Trade PACs Play a Waiting Game
Wait till next year.
That’s the motto of fans whose teams have a disappointing season, and it’s also sums up the political strategies of CUNA and NAFCU.
Both are holding back their checkbooks to see how the campaigns evolve, just as they did in the last campaign cycle.
CUNA’s Credit Union Legislative Action Council has raised $1.1 million through August, the same amount as it raised in 2009. CULAC has given $968,875 to federal candidates and committees this year compared to $853,934 in 2009. The data are contained in forms filed with the Federal Election Commission.
CULAC, the fifth-largest donor to federal candidates among political action committees this year according to the Center for Responsive Politics, had $507,994 in its coffers at the end of August, compared to $708,714 at the end of August 2009. According to the center, the American Bankers Association is the sixth largest donor.
CUNA Senior Vice President Richard Gose said the difference in cash amounts is because it spent more money at the end of the last campaign cycle on certain independent expenditures. As a result, they carried over less money into the new cycle.
NAFCU’s National Association of Federal Credit Unions Political Action Committee has raised $114,742 this cycle, compared with $81,794 during the first eight months of 2009. It has given $105,961 to federal candidates and committees, compared with $88,714 during the same period in 2009.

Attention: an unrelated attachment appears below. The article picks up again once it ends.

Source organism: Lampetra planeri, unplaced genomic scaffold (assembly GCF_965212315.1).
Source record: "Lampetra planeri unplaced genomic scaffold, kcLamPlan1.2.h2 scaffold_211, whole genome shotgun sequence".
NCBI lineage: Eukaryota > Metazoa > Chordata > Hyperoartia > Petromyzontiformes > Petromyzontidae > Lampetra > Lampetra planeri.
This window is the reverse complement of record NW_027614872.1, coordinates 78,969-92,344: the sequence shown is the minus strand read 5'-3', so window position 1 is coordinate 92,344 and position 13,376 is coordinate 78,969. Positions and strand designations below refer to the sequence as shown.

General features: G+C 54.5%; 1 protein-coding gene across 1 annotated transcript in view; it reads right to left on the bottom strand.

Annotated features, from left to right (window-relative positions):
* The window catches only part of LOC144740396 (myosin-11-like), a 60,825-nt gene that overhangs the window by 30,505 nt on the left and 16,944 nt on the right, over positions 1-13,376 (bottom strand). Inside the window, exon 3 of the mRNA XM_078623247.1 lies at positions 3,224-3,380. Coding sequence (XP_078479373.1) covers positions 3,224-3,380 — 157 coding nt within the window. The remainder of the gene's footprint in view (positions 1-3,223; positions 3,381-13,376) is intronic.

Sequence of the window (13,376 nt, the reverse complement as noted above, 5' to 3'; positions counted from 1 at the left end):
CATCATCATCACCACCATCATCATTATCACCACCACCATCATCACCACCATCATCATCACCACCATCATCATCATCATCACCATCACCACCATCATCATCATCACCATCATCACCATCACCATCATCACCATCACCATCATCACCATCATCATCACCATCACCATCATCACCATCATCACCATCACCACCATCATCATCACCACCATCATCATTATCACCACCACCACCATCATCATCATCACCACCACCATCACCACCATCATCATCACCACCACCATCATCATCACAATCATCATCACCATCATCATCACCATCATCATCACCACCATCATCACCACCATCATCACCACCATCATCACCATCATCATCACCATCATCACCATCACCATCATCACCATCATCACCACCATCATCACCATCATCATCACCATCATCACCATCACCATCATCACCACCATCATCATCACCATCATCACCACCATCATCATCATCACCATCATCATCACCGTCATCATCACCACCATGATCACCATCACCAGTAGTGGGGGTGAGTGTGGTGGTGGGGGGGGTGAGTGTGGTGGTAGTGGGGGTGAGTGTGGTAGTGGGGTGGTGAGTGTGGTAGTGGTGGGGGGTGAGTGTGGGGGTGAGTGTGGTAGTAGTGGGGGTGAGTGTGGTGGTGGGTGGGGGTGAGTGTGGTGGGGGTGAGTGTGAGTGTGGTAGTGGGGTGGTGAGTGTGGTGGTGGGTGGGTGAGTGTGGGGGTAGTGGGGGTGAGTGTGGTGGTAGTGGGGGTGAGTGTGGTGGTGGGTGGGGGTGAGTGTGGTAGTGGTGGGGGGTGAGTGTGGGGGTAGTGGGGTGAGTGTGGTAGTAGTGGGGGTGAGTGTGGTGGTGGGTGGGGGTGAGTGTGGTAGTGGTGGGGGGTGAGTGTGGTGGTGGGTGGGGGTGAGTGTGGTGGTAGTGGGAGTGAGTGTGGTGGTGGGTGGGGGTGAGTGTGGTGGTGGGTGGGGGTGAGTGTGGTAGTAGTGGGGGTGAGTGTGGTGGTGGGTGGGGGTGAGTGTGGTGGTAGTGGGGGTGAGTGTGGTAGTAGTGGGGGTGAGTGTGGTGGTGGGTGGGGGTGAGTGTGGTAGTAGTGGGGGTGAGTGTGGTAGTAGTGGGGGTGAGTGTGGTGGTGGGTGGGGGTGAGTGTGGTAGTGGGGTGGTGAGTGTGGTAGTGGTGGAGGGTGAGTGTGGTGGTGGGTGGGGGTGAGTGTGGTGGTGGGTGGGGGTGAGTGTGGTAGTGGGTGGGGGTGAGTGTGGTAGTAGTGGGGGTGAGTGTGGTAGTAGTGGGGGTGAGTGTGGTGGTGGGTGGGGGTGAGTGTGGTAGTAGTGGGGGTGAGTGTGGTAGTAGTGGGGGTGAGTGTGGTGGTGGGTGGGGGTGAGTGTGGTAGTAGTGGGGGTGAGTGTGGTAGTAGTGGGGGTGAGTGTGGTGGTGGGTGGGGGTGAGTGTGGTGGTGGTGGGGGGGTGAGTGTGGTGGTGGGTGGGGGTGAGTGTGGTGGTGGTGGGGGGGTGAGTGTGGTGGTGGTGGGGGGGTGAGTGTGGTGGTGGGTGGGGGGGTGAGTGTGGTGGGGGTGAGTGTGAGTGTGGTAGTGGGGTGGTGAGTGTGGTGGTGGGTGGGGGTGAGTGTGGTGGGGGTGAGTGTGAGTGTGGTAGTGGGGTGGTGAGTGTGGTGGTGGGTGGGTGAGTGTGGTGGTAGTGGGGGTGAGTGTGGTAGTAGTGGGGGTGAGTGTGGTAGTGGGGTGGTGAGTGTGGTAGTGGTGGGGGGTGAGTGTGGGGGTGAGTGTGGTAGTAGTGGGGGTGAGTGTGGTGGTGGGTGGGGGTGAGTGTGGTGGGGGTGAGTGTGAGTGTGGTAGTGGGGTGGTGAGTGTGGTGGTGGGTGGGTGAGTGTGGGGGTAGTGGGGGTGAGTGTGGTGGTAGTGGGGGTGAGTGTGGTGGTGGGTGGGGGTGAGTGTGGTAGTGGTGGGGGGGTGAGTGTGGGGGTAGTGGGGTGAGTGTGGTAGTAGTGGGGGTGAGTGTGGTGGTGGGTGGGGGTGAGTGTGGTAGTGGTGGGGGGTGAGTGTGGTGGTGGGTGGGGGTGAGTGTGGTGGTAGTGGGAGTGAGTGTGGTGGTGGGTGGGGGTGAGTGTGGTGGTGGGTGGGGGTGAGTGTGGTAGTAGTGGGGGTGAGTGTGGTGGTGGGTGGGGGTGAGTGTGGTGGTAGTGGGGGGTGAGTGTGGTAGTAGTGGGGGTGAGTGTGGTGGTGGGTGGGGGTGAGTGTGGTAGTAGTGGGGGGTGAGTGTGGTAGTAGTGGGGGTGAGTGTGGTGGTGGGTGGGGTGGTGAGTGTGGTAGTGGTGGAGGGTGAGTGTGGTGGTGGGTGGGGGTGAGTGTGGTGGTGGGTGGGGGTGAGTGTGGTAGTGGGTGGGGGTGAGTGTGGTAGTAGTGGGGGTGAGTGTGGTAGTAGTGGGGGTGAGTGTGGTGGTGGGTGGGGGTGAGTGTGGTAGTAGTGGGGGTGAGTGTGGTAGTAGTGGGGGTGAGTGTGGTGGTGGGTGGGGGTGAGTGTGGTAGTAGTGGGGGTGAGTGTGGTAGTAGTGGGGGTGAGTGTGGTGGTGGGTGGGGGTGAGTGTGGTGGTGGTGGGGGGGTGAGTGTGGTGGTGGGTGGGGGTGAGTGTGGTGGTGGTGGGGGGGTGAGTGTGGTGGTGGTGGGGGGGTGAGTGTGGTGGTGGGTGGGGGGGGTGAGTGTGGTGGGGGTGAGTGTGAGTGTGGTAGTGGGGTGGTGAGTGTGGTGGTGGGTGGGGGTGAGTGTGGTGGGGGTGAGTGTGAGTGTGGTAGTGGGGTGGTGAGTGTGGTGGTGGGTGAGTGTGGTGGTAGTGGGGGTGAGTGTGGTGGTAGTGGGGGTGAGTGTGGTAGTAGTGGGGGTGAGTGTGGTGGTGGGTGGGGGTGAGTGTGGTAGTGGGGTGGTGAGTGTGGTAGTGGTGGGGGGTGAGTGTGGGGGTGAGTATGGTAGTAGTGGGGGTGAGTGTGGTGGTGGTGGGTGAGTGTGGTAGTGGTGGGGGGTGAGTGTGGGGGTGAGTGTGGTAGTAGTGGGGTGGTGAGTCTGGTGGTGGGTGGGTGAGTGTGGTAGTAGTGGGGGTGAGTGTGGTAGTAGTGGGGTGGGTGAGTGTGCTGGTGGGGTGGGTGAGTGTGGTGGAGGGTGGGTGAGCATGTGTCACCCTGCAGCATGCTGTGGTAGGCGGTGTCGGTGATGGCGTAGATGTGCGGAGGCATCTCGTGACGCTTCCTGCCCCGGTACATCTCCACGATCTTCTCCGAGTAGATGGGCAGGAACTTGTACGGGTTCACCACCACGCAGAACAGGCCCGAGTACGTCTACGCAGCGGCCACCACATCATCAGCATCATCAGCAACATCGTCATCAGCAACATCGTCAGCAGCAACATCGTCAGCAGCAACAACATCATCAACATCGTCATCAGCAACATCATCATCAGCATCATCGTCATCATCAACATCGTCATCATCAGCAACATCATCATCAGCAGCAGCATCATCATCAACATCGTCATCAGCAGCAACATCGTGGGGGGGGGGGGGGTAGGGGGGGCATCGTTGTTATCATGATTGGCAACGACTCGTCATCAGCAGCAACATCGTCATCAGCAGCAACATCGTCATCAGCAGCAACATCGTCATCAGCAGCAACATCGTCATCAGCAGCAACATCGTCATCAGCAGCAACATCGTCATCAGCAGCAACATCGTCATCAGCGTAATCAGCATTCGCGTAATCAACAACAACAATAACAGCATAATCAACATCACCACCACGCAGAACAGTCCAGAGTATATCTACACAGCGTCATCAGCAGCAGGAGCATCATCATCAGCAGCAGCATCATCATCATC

The PAC had $244,310 in its coffers at the end of August, compared with $145,566 at the end of August 2009.
NAFCU Executive Vice President Dan Berger said the fundraising strategy hasn’t changed, although he noted that there is even more awareness among credit union leaders of the importance of being politically active in light of the greater regulatory burden they face.
Several credit union supporters face difficult paths to re-election next year, in part because of redistricting.
Rep. Ed Royce (R-Calif.), who is sponsoring legislation to raise the cap on member business lending, will face fellow Rep. Gary Miller (R-Calif.) in the GOP primary. Rep. Brad Sherman (D-Calif.), a strong supporter of credit unions, will face Rep. Howard Berman (D-Calif.) in a primary race next year. The GOP-controlled redistricting process in North Carolina resulted in a map that will force Democratic Rep. Brad Miller to run against fellow Democratic Rep. David Price next year.
Both CUNA‘s and NAFCU’s PACs have already given money to Royce, Sherman and Brad Miller this year.
Sen. Scott Brown (R-Mass.) has received support from credit unions, but his opposition to a measure to delay the implementation of the Federal Reserve’s interchange rule could cause that to change next year. He is ahead in the polls, but Massachusetts is a heavily Democratic state.